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Pantops Pet Salon & Spa
Charlottesville's Professional Dog Grooming

It's what we do -- it's all we do.

(434) 293-2424
Fax: (434) 293-8231
504 Pantops Center
Charlottesville, VA 22911

Pet Owner and Neighbor Responsibilities

Monday, August 14th, 2006 by Mike Cronk

Archived from “The Paw Report:”  Issue #1, July 

We’re going to take a moment here to discuss our feelings on a recent incident you may have already heard about in “The Hook” or other nearby newspapers. For those of you who don’t know, a cat strayed into a man’s yard and not knowing whose cat it was (or whether it might be feral) the man shot the cat.

It turns out that the cat wasn’t wild but actually was a pet of a neighboring family. While it was able to return home, its severe injuries warranted euthanasia—not exactly the treatment we would hope for from our neighbor if our pets end up wandering.Should the cat have been on his property? Should he have done what he did?


It is our responsibility to keep our pets in our yards although it’s easier to do with dogs (through fencing or training) than it is for cats…they just can’t be trained to stay home! I remember a neighbor’s male cat that wasn’t neutered would often come to our front porch and urinate—we had our own female cat indoors. Phew!! What an awful smell and so hard to get rid of!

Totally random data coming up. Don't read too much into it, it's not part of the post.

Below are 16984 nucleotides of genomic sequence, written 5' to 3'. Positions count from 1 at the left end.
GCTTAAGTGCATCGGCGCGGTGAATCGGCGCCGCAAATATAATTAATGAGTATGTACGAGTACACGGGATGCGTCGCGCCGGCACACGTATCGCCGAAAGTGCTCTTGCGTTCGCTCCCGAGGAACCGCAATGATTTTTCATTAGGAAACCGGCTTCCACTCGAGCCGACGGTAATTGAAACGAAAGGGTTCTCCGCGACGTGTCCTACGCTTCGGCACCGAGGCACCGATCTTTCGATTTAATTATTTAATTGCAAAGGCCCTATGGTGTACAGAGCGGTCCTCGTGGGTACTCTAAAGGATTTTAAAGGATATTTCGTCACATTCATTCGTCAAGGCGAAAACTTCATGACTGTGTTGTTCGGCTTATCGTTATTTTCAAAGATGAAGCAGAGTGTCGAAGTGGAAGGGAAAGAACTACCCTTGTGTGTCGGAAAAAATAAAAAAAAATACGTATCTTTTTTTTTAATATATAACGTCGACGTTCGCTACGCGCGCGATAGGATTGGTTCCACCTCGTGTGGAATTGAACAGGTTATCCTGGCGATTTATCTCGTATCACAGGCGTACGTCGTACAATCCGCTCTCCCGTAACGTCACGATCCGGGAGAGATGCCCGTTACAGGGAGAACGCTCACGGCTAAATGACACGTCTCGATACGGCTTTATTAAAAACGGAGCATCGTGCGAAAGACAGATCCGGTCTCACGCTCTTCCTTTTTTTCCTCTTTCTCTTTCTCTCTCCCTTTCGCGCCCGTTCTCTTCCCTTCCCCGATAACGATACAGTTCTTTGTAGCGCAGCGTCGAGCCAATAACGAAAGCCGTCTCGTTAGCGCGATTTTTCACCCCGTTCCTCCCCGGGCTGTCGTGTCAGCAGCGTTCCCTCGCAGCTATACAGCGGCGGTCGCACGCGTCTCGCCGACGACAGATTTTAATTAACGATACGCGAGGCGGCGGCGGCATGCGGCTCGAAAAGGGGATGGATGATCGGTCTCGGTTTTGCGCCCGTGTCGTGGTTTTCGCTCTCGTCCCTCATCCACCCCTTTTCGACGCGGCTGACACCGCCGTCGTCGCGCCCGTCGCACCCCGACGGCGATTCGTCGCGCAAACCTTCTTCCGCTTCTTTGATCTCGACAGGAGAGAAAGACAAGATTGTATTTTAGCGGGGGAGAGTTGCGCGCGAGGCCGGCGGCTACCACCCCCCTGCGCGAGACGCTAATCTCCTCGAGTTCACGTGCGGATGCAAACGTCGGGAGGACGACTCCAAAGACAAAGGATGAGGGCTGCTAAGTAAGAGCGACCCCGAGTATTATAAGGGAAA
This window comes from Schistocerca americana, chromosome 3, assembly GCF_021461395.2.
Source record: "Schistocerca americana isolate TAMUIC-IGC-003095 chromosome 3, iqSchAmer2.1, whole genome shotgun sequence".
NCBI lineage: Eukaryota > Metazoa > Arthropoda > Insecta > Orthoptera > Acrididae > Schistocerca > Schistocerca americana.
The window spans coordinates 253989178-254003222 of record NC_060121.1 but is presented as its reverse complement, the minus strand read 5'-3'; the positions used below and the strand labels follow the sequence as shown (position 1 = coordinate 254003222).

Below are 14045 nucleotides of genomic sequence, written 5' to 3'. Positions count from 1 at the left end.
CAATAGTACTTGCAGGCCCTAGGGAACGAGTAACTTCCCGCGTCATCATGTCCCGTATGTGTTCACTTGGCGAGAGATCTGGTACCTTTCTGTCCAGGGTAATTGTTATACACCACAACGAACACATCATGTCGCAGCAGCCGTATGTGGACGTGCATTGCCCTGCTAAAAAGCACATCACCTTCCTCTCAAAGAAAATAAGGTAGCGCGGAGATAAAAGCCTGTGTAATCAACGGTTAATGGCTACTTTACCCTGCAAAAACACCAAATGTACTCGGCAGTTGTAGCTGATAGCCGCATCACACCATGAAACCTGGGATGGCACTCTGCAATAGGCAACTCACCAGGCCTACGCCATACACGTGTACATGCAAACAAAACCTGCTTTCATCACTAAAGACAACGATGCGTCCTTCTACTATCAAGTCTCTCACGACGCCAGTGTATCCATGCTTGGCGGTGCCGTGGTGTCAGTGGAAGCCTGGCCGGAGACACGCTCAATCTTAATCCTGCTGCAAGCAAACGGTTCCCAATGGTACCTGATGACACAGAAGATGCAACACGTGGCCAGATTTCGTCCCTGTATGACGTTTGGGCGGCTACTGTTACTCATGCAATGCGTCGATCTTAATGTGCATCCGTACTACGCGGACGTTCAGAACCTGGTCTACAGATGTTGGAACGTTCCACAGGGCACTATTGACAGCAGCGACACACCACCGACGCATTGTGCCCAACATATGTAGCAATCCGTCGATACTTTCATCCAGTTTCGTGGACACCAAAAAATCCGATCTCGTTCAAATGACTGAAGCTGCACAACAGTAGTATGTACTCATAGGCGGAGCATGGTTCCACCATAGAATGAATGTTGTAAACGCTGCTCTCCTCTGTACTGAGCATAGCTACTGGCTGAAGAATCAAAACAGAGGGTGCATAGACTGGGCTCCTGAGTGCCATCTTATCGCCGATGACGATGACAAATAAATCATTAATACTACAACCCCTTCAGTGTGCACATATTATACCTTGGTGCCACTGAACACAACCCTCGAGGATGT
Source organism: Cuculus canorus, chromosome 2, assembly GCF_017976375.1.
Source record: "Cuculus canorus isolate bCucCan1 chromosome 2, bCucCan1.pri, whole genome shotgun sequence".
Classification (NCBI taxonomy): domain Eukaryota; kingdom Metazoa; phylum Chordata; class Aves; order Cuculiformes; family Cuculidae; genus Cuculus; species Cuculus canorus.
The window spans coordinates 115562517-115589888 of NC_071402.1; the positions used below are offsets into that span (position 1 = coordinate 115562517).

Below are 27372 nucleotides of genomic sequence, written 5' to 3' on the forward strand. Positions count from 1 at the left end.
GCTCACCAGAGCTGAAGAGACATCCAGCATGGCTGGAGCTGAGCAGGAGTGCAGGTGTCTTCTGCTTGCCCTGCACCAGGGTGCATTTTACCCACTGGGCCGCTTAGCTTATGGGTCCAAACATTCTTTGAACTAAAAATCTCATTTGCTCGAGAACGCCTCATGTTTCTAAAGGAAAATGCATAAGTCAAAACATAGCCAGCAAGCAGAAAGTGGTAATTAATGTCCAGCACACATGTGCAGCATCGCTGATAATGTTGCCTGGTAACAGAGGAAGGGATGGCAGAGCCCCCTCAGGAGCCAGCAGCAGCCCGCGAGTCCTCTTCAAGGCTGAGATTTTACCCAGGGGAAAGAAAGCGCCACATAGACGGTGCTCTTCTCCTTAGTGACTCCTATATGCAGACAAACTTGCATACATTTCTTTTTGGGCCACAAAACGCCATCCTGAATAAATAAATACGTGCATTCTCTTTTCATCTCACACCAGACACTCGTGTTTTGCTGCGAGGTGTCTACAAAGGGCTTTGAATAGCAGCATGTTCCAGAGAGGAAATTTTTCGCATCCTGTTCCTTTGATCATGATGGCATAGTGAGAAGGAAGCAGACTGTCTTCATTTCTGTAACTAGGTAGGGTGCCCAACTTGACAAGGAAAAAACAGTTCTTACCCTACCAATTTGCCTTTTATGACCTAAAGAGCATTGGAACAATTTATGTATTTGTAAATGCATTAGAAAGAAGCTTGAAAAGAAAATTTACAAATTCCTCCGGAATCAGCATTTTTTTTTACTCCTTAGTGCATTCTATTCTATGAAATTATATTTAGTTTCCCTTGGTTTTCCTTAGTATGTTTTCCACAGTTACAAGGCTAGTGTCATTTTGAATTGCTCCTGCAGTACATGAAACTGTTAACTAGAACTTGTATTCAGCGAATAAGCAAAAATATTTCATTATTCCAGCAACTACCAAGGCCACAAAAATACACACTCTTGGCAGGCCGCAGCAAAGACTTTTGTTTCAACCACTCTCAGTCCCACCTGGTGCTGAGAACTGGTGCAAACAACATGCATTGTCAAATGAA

But what do you do if an animal is invading your territory and damaging your property? What we recommend is to first try to find out whose cat it is and do your best to compromise with the owner. We were very upset that our neighbor’s cat was infringing on our property and ruining it with that odor so we spoke to the neighbor several times and decided that while we took care of the mess that had already been left, they would keep their cat at home. If that doesn’t work, you can certainly call local law enforcement—you’d be surprised how helpful they can be. Our Animal Control Officer can deal with such a problem in a safe and appropriate manner.

The bottom line here is: keep your pets at home and under your control—it’s for their own safety and is respectful to your neighbors. As a member of the community, report stray animals to proper authority before you take extreme measures—you may never know whose beloved pet that might be that just got away.

-Mike

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